Have you been attacked by a dog? 

 

We love our dogs, and we also know that we must control them so they don’t hurt others. The U.S. Center for Disease Control and Prevention estimates that 4.5 million dog bites occur each year in the U.S. Approximately 900,000 dog bite victims seek emergency medical care at hospitals every year.

If you have been attacked, you may have a claim against the dog owner and others who contributed to the exposure. Dog attacks can be surprisingly complicated cases.  There is a web of local and state laws that govern dogs and dog ownership in Colorado, and making sure that your claim is treated seriously depends on your attorney’s knowledge.

Colorado Law for Dog Attacks

Colorado Dog Bite Statute

In Colorado, dog bites are governed by statute, and claims under the statute can be brought in addition to negligence claims, claims for negligence per se, and sometimes outrageous conduct claims.  C.R.S. § 13-21-124(6)(a), (b).  The statute reads in pertinent part:

A person or a personal representative of a person who suffers serious bodily injury or death from being bitten by a dog while lawfully on public or private property shall be entitled to bring a civil action to recover economic damages against the dog owner regardless of the viciousness or dangerous propensities of the dog or the dog owner’s knowledge or lack of knowledge of the dog’s viciousness or dangerous propensities.

C.R.S. § 13-21-124(2). “The statute imposes strict liability for economic damages upon a dog owner for any dog bite causing serious injury, subject to specified exclusions.”  Legro v. Robinson, 2012 COA 182, ¶ 19, aff’d but criticized on other grounds, 2014 CO 40, ¶ 19, accord Robinson v. Legro, 2014 CO 40, ¶ 1 (“Colorado’s dog bite statute,… governs “civil actions against dog owners” and imposes strict liability on a dog owner whose dog causes serious bodily injury or death unless at least one of six exemptions applies.”).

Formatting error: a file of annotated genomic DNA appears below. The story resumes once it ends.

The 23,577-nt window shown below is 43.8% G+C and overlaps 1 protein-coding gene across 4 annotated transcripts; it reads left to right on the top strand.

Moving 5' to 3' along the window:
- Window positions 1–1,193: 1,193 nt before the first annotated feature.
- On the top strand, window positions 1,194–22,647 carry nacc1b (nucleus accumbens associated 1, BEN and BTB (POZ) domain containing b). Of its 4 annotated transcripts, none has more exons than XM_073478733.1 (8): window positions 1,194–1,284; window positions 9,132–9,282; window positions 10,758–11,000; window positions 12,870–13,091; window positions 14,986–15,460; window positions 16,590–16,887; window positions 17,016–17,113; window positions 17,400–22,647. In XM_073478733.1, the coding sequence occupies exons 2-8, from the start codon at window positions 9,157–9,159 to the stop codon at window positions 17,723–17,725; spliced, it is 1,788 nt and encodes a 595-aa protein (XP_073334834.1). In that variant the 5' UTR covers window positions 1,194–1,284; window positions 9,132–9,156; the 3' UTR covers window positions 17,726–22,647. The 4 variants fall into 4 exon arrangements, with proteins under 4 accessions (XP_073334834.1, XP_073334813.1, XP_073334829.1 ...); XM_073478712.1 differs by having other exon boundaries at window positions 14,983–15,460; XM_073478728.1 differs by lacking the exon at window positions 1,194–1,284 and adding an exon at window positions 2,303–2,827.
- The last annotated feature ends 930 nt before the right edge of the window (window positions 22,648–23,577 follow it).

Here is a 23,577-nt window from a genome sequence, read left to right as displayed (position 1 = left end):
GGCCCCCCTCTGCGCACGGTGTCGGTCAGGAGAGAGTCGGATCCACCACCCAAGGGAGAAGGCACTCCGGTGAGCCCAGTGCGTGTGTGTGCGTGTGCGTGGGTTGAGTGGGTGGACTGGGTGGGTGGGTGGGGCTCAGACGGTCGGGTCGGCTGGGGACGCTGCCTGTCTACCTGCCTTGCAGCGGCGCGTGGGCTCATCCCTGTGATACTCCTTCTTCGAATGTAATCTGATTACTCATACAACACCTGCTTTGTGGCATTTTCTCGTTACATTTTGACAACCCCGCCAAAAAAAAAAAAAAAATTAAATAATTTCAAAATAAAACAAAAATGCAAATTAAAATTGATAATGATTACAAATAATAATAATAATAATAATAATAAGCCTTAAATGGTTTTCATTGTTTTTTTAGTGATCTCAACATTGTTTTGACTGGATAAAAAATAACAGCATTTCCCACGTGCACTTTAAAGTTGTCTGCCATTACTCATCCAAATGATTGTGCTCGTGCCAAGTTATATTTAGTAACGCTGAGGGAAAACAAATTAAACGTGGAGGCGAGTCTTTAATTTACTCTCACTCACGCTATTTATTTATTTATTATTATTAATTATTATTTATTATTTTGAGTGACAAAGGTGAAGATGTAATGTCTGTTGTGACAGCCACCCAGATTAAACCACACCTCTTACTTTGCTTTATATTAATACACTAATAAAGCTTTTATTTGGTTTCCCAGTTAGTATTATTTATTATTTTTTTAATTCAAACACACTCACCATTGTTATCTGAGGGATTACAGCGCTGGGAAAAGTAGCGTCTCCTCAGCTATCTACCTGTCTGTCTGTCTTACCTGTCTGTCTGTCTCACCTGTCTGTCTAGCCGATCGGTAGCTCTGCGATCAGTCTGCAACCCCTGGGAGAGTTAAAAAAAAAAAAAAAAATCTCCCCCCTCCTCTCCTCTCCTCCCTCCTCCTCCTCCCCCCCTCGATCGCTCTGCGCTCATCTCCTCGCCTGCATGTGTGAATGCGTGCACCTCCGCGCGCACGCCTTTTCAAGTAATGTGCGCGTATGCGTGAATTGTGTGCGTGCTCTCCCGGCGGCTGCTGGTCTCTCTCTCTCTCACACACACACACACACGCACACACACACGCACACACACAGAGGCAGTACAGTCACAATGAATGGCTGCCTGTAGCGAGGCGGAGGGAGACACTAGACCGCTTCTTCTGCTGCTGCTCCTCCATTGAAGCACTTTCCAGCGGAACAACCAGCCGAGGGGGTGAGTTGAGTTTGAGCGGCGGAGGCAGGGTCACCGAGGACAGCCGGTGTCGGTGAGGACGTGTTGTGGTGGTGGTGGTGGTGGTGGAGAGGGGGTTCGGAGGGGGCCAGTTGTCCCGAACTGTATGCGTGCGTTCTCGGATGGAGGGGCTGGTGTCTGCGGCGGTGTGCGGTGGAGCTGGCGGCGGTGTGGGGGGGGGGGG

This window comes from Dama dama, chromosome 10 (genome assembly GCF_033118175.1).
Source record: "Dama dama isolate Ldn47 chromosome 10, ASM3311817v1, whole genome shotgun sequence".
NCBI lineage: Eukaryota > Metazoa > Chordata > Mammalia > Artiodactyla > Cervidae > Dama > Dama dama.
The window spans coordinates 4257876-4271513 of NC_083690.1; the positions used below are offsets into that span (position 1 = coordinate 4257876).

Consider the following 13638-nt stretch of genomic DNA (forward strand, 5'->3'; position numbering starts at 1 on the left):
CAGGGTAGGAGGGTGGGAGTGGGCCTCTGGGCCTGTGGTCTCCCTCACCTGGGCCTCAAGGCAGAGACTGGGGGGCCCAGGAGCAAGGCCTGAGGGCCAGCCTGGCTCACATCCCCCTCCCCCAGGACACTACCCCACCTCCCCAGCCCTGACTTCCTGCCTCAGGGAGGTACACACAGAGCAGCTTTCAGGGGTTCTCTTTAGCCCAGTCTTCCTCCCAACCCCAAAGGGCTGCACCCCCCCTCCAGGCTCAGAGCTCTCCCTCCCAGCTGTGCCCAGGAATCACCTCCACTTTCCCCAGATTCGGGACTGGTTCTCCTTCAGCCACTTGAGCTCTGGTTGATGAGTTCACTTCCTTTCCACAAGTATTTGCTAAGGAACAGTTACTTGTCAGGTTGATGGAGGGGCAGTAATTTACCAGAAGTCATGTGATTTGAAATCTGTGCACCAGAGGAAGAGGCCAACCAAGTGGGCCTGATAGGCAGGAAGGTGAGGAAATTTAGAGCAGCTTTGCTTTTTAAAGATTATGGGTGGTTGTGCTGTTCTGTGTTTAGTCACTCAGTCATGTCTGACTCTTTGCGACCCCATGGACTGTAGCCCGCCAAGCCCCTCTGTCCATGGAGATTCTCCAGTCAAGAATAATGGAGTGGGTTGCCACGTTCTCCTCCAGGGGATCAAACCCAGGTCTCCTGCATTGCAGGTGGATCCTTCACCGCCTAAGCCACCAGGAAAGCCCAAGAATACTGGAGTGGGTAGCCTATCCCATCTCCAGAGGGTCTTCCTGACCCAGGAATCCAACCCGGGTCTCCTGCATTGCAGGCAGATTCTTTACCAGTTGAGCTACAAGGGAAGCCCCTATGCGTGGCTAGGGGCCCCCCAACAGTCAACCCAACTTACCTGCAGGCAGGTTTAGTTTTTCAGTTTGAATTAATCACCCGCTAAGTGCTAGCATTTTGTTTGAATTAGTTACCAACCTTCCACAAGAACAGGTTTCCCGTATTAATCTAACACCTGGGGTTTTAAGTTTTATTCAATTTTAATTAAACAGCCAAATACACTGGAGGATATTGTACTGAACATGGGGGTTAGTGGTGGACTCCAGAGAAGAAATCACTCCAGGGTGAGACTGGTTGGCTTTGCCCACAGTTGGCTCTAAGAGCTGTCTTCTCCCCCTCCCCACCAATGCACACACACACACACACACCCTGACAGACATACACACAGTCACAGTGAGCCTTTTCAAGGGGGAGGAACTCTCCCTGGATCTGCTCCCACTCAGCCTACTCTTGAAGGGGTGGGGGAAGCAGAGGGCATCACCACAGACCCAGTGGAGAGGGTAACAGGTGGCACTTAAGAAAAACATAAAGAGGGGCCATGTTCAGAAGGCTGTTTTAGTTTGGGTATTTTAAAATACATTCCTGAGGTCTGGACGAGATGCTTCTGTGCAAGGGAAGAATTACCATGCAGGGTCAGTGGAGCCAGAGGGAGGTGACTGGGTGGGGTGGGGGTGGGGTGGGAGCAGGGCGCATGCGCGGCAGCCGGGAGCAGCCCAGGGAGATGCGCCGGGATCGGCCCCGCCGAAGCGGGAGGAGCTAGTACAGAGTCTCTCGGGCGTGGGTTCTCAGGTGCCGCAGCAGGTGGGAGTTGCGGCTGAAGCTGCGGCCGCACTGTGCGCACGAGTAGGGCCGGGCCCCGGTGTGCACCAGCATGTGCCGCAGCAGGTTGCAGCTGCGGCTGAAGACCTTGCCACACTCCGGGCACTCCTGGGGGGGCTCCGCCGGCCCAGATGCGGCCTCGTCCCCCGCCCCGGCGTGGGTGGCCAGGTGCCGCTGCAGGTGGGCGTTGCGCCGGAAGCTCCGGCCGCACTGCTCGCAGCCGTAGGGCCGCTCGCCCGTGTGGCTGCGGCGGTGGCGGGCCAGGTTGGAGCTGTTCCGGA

“Bodily injury” is defined by the statute as “any physical injury that results in severe bruising, muscle tears, or skin lacerations requiring professional medical treatment or any physical injury that requires corrective or cosmetic surgery.”  C.R.S. § 124(1)(a).  The statute adopts the definition of “[s]erious bodily injury” found in Colorado’s Criminal Code:

“[s]erious bodily injury” means bodily injury which, either at the time of the actual injury or at a later time, involves a substantial risk of death, a substantial risk of serious permanent disfigurement, a substantial risk of protracted loss or impairment of the function of any part or organ of the body, or breaks, fractures, or burns of the second or third degree.

This means that in Colorado, if you have “seriously bodily injury,” then the owner is strictly liable for your medical expenses.  Your claims for pain and suffering, disfigurement, fear, and other aspects of your injury, however, are still going to have to be determined by the insurance adjuster or in a court of law.

Claims for Negligence and Negligence Per Se

In addition to your claims under the dog bite law, you can sometimes bring claims under local dog ordinances and city laws.  When a dog owner ignores local rules, then their conduct is called negligence per se.  This legal concept views the simple act of violating the local laws as establishing the negligence of the dog owner.

But even if there is no violation of a local ordinance or law, you may still have a claim for negligence.  That means that you are alleging that the dog owner did not act reasonably under the circumstances, which led to your injuries.  Usually you have to prove the following: